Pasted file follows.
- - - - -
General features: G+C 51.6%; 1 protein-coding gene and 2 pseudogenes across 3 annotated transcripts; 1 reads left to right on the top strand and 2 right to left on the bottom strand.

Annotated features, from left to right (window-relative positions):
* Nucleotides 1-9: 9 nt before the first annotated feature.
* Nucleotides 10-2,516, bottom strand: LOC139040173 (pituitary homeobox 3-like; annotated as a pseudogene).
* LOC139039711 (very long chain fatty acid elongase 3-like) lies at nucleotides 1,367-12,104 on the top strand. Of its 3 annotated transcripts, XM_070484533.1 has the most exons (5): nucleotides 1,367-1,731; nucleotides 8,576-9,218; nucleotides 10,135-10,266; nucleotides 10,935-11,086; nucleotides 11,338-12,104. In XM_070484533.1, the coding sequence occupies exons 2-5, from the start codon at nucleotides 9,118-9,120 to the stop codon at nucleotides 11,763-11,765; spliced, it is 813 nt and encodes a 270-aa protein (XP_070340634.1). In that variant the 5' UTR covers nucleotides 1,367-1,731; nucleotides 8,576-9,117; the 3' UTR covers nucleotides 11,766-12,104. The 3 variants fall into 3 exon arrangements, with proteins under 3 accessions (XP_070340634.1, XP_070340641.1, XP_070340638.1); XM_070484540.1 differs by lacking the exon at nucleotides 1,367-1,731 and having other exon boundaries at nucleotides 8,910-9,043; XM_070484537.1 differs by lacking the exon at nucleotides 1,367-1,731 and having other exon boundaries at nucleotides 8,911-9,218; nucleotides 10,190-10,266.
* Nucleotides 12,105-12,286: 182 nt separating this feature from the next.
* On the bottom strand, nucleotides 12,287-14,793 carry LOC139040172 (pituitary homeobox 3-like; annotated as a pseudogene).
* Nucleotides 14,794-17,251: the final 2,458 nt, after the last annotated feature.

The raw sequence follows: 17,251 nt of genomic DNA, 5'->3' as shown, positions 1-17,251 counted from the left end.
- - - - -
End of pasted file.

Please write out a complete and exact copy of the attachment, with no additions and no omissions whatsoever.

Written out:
General features: G+C 51.6%; 1 protein-coding gene and 2 pseudogenes across 3 annotated transcripts; 1 reads left to right on the top strand and 2 right to left on the bottom strand.

Annotated features, from left to right (window-relative positions):
* Nucleotides 1-9: 9 nt before the first annotated feature.
* Nucleotides 10-2,516, bottom strand: LOC139040173 (pituitary homeobox 3-like; annotated as a pseudogene).
* LOC139039711 (very long chain fatty acid elongase 3-like) lies at nucleotides 1,367-12,104 on the top strand. Of its 3 annotated transcripts, XM_070484533.1 has the most exons (5): nucleotides 1,367-1,731; nucleotides 8,576-9,218; nucleotides 10,135-10,266; nucleotides 10,935-11,086; nucleotides 11,338-12,104. In XM_070484533.1, the coding sequence occupies exons 2-5, from the start codon at nucleotides 9,118-9,120 to the stop codon at nucleotides 11,763-11,765; spliced, it is 813 nt and encodes a 270-aa protein (XP_070340634.1). In that variant the 5' UTR covers nucleotides 1,367-1,731; nucleotides 8,576-9,117; the 3' UTR covers nucleotides 11,766-12,104. The 3 variants fall into 3 exon arrangements, with proteins under 3 accessions (XP_070340634.1, XP_070340641.1, XP_070340638.1); XM_070484540.1 differs by lacking the exon at nucleotides 1,367-1,731 and having other exon boundaries at nucleotides 8,910-9,043; XM_070484537.1 differs by lacking the exon at nucleotides 1,367-1,731 and having other exon boundaries at nucleotides 8,911-9,218; nucleotides 10,190-10,266.
* Nucleotides 12,105-12,286: 182 nt separating this feature from the next.
* On the bottom strand, nucleotides 12,287-14,793 carry LOC139040172 (pituitary homeobox 3-like; annotated as a pseudogene).
* Nucleotides 14,794-17,251: the final 2,458 nt, after the last annotated feature.

The raw sequence follows: 17,251 nt of genomic DNA, 5'->3' as shown, positions 1-17,251 counted from the left end.